Audioquest DragonFly – Now everyone can fly to sonic bliss

The Audioquest DragonFly USB DAC is small and easy to operate.
The Audioquest DragonFly USB DAC is small and easy to operate.


By Lam Seng Fatt


After listening to the Audioquest DragonFly USB DAC, I can understand why it took the hi-fi and CAS world by storm several years ago. For relatively litte money, the DAC which looks like a thumb-drive, sounds as good as standalone DACs costing two to three times its price.


The Audioquest DragonFly has been so successful that there are many copy-cat versions of it in the market – some legit and some counterfeit.


The heart of the DragonFly is an ESS Sabre DAC chip. The DragonFly is powered from the USB slot and accepts all files from MP3 to 24/96. There is a jack at the end of the USB DAC for headphones. This output can also be used with a mini headphone jack to RCA plugs adapter cable to connect to active speakers, a preamp or power amp.


The DragonFly has an internal volume control that can be used to set it to be either for fixed output to be connected to a preamp or variable output to be connected to a power amp or active speakers.


The USB connection is asynchronous and it has dual fixed frequency master clocks for sample rates such as 44.1kHz, 48kHz, 88.2kHz and 96kHz. To show which file you are playing, the dragonfly logo will change colour – green (44.1), blue (48), amber (88.2) and magenta (96). This colour coding method was later adopted by Chord Hugo (though Chord’s colour scheme is different).


Setting it up is easy and you do not need to download any firmware or music player. All you have to do is plug the DragonFly into a USB slot in your laptop, wait for it to light up, go to ‘Settings’ and search for ‘Sound’ and select ‘Audioquest DragonFly’ as default device (note that I am using Windows 10).


The dragonfly motif changes colour with the sampling rate. Green means the track being played is a 96kHz file.
The dragonfly logo changes colour with the sampling rate. Green means the track being played is a 44.1kHz file.


The adapter cable that I borrowed from order to connect the DragonFly to my preamp.
The adapter cable that I borrowed from Wave’s Alton Chan in order to connect the DragonFly to my preamp.


I used my HP Intel i7 laptop with J River V20 to play CD rips (16/44.1) and downloads from HDTracKS (24/96). I used two pairs of headphones – the Sennheiser HD600 and Audio Technica Pro5 Mkii.


I was quite surprised by the quality of the sound – it was clean and clear and surely sounded like it came from a more expensive component.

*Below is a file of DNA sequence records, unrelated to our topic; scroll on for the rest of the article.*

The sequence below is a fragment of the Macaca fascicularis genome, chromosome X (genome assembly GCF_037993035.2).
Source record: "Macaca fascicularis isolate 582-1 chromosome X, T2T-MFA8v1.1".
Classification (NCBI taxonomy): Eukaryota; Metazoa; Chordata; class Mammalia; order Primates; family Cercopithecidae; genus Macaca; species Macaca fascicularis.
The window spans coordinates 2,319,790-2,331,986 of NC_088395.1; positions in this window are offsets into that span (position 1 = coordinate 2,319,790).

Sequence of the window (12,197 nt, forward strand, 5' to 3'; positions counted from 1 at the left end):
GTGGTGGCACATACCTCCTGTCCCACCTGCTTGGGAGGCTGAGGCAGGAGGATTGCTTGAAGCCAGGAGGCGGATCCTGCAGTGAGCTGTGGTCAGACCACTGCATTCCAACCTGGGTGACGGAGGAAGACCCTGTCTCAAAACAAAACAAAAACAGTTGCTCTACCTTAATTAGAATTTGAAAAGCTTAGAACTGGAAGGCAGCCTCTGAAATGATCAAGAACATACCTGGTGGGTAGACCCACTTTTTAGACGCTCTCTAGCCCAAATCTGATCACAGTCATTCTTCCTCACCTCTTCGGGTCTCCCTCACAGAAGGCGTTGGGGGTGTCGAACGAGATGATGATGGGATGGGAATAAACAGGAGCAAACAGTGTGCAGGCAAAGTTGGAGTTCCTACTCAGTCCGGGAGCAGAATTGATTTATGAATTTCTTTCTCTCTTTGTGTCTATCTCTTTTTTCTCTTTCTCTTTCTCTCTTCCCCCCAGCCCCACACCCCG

However, the tonal balance was a bit on the dark side and it did not really suit dark-sounding headphones like the Sennheiser 600. With this combination, the sound was smooth and ‘smoky’ with a nice allure to it, but the treble was a bit dim which made the mid a bit thick.


Switching to the brighter-sounding Audio Technica headphones showed that they were a better match and the sound became clearer especially on the upper-mid to high range while the mids lost some of the richness. However, the clarity of the sound gave the music more immediacy and I spent more time using the Audio Technica Pro5 Mk II headphones.


I decided to try the Audioquest DragonFly with the big rig, but I needed a mini headphone to RCA adapter and I had to make another trip to Amcorp Mall to borrow the cable from Alton Chan of Wave.


Back home I plugged the mini headphone end of the cable to the DragonFly and the RCA plugs to the Lamm preamp. There was no sound… It took me a while to figure out what went wrong. At last I realised that I had set the J River’s volume control to ‘Disabled’ and when I set it to either ‘Internal’ or ‘System’, it worked. For the DragonFly to function as a fixed output DAC, both the J River volume control and the DragonFly’s volume control must be set to maximum.


I played the same CD rips of Bad Company and the HDTracks 24/96 version of Herbie Hancock’s River: The Joni Letters.


Again, the tonal balance was dark and again the advice would be to use the DragonFly with a brighter-sounding system. But what surprised me was the spacious soundstage and the separation of images. I have come to realise that lower-end, budget DACs often sound two-dimensional with all the sound coming from a flat plane. And often the images are congested in the middle space between the speakers.


It was not so with the DragonFly – the separation of images was much better than that from DACs costing two to three times more. And the level of transparency was also shocking – taking into account the price of the USB DAC.


There is already a new version out – it is called the 1.2. From Audioquest’s website: “Among the improvements, the circuitry between the DAC chip and the analog output stage has been refined to create a more direct signal path, leading to even greater transparency and immediacy. Also, the DAC’s power supply has been fortified, which gives the sound more ‘grip’ and even greater dynamic contrast.”


If you are starting out into the world of CAS, the Audioquest DragonFly is one of the best buys in the market. Alton Chan is selling it at around RM500. However, he only has V1.0 in stock.


Wave is on the top floor of Amcorp Mall, Petaling Jaya.



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